With Family Day and Valentine’s Day behind us, let’s turn our attention to those people who are unseen and uncared for on those holidays and ask ourselves what happens when you are a single adult in British Columbia experiencing poverty? (Also featured in The Province)
Imagine Jane, a 43-year-old single woman who works in the food court at the local mall. Last year, Jane was barely able to make ends meet on a minimum wage of $10.45 per hour. This year, the increase to energy rates and the rising cost of food make Jane worried that she will be unable to make rent. Having lost contact with her family about 10 years ago, she has no support network to fall back on.
Jane sits at a public library computer searching for help but none comes. A social housing application highlights that “the demand for subsidized housing far exceeds the available supply. As a result, it is not possible to predict when a unit may come available.” And the government’s Rental Assistance Program, which provides market rental support, only helps working families, leaving Jane and so many others throughout B.C. without support.
One in three single adults live in poverty, according to the most conservative poverty measure of Statistics Canada, making them some of the hardest hit in B.C. Further breakdown reveals that women bear the brunt: 39 per cent of single adult women and 31 per cent of single adult men fall below the poverty line in B.C. We know that the poorest individuals also have the poorest health outcomes, at huge personal cost but also huge social expense. Poverty related health costs add up to $1.2 billion per year.
With the minimum wage at $10.45 per hour (now the second lowest in Canada), a single adult working full time makes $17,834 (after taxes), under the poverty line of $19,774.
These are people who work hard every day, contribute to the labour market, pay taxes and give their time in their communities. For such hard work, many are unable to afford the adequate necessities of food and shelter. Living paycheque to paycheque, an illness, work accident, personal crisis or downturn in the economy leaves many turning to our social safety net as a last resort but that net is in tatters.
Within B.C.’s income-assistance program, welfare rates have been frozen since 2007 at the deeply inadequate rate of $610 per month for a single person. In a province that has high market rents and food costs, a single adult cannot pay for housing, transportation and food, let alone other basic necessities, for $610 a month.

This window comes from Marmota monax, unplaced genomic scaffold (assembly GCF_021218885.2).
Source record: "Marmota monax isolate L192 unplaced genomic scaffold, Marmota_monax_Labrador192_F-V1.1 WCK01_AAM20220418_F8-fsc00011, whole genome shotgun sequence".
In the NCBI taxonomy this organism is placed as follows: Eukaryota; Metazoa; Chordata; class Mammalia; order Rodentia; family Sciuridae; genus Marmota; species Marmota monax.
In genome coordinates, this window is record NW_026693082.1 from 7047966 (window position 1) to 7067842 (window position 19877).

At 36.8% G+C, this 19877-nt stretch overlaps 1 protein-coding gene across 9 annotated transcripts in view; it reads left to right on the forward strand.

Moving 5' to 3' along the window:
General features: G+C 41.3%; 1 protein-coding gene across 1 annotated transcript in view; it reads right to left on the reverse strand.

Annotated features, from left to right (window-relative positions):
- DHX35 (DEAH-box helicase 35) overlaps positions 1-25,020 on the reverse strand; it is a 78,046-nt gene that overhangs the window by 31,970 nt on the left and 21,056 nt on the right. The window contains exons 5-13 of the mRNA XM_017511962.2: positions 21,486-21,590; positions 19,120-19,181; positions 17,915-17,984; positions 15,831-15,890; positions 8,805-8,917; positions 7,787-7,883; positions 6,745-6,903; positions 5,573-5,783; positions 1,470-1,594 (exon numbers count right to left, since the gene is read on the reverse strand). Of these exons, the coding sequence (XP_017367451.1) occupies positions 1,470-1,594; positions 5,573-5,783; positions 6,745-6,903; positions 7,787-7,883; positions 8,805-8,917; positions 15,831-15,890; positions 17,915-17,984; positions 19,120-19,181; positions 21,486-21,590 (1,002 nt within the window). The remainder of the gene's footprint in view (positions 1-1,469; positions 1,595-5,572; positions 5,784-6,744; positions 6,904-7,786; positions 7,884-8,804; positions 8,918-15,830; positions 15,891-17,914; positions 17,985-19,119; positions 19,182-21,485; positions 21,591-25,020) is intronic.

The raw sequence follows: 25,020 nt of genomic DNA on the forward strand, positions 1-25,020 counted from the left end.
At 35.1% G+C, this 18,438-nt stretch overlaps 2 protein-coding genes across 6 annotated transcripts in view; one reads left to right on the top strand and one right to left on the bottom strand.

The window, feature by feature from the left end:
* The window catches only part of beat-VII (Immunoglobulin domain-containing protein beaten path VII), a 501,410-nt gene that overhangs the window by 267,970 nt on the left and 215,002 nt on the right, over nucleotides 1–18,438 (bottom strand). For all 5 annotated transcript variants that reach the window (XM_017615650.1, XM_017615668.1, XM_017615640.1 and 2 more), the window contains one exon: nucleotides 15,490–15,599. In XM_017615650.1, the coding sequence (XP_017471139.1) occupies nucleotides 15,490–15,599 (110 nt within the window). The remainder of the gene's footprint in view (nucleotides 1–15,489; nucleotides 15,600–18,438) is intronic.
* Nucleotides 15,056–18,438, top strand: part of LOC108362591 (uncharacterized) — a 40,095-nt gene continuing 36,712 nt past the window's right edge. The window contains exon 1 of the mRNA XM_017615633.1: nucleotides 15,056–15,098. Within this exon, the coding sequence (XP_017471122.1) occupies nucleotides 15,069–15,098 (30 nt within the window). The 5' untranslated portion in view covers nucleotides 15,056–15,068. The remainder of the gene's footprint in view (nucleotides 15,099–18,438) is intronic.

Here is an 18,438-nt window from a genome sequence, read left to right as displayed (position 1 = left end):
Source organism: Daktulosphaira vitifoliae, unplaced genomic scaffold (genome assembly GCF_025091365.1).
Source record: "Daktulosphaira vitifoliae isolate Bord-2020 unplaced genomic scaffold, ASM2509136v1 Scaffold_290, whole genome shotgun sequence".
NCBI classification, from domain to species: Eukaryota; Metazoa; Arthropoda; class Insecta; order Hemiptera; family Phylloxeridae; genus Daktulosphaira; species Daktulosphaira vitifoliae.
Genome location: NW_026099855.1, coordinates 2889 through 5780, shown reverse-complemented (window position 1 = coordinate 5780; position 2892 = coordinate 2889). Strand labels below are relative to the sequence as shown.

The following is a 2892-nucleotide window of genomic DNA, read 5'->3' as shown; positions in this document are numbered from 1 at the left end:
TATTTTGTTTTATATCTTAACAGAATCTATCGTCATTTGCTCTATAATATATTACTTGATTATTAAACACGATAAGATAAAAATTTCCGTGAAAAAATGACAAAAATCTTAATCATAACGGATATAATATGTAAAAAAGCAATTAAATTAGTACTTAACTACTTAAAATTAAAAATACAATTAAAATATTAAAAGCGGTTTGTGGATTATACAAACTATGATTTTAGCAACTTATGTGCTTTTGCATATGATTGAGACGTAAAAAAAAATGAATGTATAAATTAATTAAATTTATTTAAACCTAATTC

A major path to homelessness is having to pay more than 50 per cent of income on housing. Welfare’s shelter maximum is $375 per month, 61.5 per cent of a single adult’s total assistance of $610 per month, is nowhere near what it costs to rent an apartment in B.C.
To qualify for welfare, a single adult must now complete an online application. However, the application is a major barrier because of lack of Internet availability, time constraints on public computers, not having the necessary computer skills or not having the needed supports to complete the application. In addition, the applicant must not have more than $2,000 cash or own a vehicle worth more than $10,000. Barriers to the only available economic support for poor single adults creates extreme hardship.
The minimal increase to disability benefits of $77 included in last week’s B.C. budget, along with a cut to transit subsidies amounted to very little real increase and will make no meaningful difference to those living with disabilities.
With overpowering evidence that poverty increases the risk of poor health outcomes for single adults, it seems obvious that if British Columbians work toward eliminating poverty we would see improvements in health outcomes, not only for single adults but for all.
And yet, B.C. remains the only province not to have a poverty reduction plan. Much more support is needed for single adults in B.C. We need to demand accountability from our government because it is their responsibility to do better.
Jane’s life is in their hands.